"HE did not sit down and wait for his friends to do for him, but he went to work, and kept on working, determined to do his best all the while. 

He gained his honors by close attention and hard work."

So grandpa spoke of a man who had risen to distinction as an author and a man of character, and one of whose books the young folks had been reading.

"Dear me!" said one of the children," I thought it was as easy to write a book as to read one, if not a little easier."

"Ah! there you are altogether mistaken," said grandpa. "There must be long preparation to be able to write a readable and instructive book. Books are called 'works,' because it takes so much work to bring forth a worthy book. Even when people have studied and worked so as to be able to write sensibly about things, it takes a vast amount of attention and labor to compose a book, and to put it in shape for the reader."

"Then," said the child, "nothing worth having can be had without work."

"That is just the point," said grandpa. "Nothing worth having can ever be gained without work. If you would ever be or accomplish anything, you must set your mind on it, and keep hard at work. 'Six days shalt thou labor,' is God's command; and this is just as much his will as that we remember the seventh day to keep it holy.

"God does not tell us how we shall direct our labors; he leaves us to choose and decide that for ourselves; but, if we are ever to accomplish anything, we must attend to it, and work; and that which we are to be most concerned about is what is the nearest to us, and which calls for our present attention. So it is said in the Scriptures, 'Whatsoever thy hand findeth to do, do it with thy might.'"

"Then it is our business to study our lessons well, to serve one another, to be prompt, to do all that falls to us to do, and to make the best of all our opportunities to do good and improve ourselves," said one of the boys.

"You have hit it exactly," said the good grandfather.

"Just do faithfully what comes to you to do, and what you undertake, go through with; for there is nothing like attention and work." 

Busy Bee


WALKING along with a little girl about nine years old, we met a lady to whom I bowed, and said, "Good morning!" After passing, I asked my little friend if she knew who that lady was. " Why, no!" she quickly replied. "Don't you know her?"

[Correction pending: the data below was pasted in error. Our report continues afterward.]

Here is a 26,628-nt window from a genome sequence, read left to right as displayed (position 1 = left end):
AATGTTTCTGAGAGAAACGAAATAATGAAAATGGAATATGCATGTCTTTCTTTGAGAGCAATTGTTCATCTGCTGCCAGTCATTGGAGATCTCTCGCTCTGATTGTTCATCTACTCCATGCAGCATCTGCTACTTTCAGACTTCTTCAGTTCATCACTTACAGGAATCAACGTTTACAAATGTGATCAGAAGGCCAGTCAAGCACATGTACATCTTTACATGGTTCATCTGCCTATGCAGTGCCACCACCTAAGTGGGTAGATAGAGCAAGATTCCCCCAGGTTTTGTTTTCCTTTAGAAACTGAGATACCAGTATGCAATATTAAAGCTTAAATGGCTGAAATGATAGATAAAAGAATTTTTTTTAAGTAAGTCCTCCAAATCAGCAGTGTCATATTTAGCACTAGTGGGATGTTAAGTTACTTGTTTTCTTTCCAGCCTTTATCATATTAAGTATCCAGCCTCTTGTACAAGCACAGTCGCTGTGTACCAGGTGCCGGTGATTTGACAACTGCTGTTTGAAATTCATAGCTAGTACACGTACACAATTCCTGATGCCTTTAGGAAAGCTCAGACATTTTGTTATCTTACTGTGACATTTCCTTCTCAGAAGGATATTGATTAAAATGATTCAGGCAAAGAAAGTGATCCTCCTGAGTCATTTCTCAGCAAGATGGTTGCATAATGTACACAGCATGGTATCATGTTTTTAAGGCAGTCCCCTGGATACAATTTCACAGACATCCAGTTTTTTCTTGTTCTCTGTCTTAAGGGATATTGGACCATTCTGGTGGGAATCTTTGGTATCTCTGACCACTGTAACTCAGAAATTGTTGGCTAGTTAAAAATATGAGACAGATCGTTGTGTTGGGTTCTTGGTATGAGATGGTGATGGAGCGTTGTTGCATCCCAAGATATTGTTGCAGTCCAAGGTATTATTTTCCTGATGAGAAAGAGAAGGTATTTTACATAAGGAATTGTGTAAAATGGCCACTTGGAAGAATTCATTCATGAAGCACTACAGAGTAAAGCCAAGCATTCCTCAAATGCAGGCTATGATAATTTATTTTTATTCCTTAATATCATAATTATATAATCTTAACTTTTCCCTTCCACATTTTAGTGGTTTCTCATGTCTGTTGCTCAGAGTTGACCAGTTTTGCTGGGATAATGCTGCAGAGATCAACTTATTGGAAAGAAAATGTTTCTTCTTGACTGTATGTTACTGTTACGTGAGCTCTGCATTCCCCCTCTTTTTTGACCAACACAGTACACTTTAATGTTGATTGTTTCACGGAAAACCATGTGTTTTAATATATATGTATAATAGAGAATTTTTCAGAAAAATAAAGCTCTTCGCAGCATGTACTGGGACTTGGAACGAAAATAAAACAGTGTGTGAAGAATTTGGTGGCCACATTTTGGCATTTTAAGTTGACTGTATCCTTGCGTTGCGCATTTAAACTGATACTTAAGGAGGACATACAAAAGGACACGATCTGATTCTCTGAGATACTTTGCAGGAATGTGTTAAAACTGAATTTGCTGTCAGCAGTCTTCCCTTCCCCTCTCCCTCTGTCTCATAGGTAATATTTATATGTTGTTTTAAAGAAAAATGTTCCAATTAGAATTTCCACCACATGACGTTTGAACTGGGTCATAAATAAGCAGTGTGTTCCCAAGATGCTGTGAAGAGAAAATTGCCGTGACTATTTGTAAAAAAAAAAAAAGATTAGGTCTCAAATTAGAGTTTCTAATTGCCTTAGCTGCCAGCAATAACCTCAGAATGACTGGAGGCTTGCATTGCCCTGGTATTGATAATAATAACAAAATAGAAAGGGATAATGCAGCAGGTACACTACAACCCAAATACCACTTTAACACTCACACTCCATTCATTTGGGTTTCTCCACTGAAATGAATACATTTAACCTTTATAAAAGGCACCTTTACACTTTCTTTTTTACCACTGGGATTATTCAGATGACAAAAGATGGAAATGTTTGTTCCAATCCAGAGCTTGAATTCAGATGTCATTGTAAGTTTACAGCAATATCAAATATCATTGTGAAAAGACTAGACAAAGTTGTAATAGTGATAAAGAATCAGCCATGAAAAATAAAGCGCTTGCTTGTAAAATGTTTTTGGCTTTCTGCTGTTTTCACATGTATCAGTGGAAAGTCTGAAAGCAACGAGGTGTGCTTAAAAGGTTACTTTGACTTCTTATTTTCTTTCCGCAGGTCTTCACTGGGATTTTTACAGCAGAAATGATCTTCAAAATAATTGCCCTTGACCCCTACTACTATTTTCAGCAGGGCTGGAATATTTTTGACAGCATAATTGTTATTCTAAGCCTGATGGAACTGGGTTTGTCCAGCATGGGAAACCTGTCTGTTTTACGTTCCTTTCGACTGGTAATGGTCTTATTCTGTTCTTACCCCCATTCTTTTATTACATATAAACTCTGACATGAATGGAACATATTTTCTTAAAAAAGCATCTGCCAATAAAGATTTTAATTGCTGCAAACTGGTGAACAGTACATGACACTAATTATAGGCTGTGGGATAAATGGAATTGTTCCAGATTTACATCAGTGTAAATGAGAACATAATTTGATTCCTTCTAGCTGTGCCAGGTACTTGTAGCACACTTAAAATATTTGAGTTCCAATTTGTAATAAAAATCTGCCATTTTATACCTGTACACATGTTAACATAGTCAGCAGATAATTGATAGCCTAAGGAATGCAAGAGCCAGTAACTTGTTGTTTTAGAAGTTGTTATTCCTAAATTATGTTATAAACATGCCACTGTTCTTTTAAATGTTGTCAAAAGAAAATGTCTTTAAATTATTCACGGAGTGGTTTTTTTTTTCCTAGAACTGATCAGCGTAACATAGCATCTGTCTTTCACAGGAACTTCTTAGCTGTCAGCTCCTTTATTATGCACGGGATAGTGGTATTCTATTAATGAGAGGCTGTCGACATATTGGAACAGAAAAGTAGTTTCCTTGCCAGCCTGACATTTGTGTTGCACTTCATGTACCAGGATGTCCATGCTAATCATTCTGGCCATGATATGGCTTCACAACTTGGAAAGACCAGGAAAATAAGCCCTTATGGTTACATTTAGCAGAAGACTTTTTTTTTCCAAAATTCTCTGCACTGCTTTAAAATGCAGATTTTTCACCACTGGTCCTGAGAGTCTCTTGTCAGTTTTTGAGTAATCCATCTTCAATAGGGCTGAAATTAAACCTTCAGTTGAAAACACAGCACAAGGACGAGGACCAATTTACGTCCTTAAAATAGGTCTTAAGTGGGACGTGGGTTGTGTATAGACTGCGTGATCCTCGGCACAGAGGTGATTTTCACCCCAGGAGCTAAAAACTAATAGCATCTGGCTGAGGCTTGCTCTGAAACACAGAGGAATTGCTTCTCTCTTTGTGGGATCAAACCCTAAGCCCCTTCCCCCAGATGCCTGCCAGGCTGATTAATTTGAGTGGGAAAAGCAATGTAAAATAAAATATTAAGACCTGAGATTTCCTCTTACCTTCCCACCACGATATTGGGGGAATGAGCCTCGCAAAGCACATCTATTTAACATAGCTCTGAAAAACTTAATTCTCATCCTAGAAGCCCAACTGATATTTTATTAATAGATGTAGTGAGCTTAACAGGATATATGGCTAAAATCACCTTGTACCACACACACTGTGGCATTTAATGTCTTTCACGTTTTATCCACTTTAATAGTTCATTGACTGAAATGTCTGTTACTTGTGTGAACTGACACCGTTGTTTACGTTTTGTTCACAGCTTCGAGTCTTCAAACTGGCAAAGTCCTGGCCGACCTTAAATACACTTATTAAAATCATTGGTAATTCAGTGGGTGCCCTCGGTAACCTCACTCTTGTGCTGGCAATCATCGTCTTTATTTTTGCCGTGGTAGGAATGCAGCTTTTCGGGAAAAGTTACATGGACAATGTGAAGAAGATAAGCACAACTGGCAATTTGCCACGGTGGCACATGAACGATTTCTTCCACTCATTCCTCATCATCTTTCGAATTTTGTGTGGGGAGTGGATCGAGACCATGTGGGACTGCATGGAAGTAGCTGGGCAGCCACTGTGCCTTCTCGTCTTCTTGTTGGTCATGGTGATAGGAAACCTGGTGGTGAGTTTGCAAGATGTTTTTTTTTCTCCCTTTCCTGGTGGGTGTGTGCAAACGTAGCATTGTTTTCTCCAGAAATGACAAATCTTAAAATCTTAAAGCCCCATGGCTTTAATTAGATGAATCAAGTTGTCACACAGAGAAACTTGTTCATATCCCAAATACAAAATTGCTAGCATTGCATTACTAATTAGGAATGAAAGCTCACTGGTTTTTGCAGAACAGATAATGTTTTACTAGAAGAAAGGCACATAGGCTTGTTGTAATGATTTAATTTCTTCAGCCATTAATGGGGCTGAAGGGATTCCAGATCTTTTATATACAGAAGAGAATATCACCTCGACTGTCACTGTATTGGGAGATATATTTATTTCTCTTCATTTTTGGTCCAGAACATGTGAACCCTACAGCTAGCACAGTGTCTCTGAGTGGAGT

As I answered in the negative, she looked up into my face with surprise, and said, "What made you speak to her, then?"

"Why," said I "don't people ever speak to others unless they know them? 'If ye salute your brethren only, what do ye more than others'?"

"Oh, I know all about that," she answered with delight, as she skipped along by my side; "we learned that whole fifth chapter of Matthew in our Sabbath school." Then she added thoughtfully, "What does 'salute' mean?" "Well," I said, "I think it means to bow, and say 'good morning' when we meet our friends; and not only that, but I think the text means that we should not forget to say 'good morning' sometimes to persons whom we don't know"; and as the little girl walked more quietly and thoughtfully along, I felt sure the lesson she had learned more than a year before had received a practical illustration which would not soon be forgotten,

 c. c. L.


Do not live a single hour of your life without doing exactly what is to be done in it, and going straight through it, from beginning to end. Work, play, study, whatever it is, take hold at once, and finish it up squarely and cleanly; then do the next thing, without letting any moments drop between. It is wonderful to see how many hours those prompt people contrive to make of a day; it is as if they picked up the moments that the dawdlers lost. And if ever you find yourself where you have so many things pressing upon you that you hardly know how to begin, let me tell you a secret; take hold of the first one that comes to hand, and you will find the rest all fall into file and follow after, like a company of well-drilled soldiers; and though work may be hard to meet when it charges in a squad, it is easily vanquished if you bring it into line. You may have often seen the anecdote of the man who was asked how he accomplished so much in life. "My father taught me," was the reply, "that when I had anything to do, to go and do it." There is the secret the magic word, now.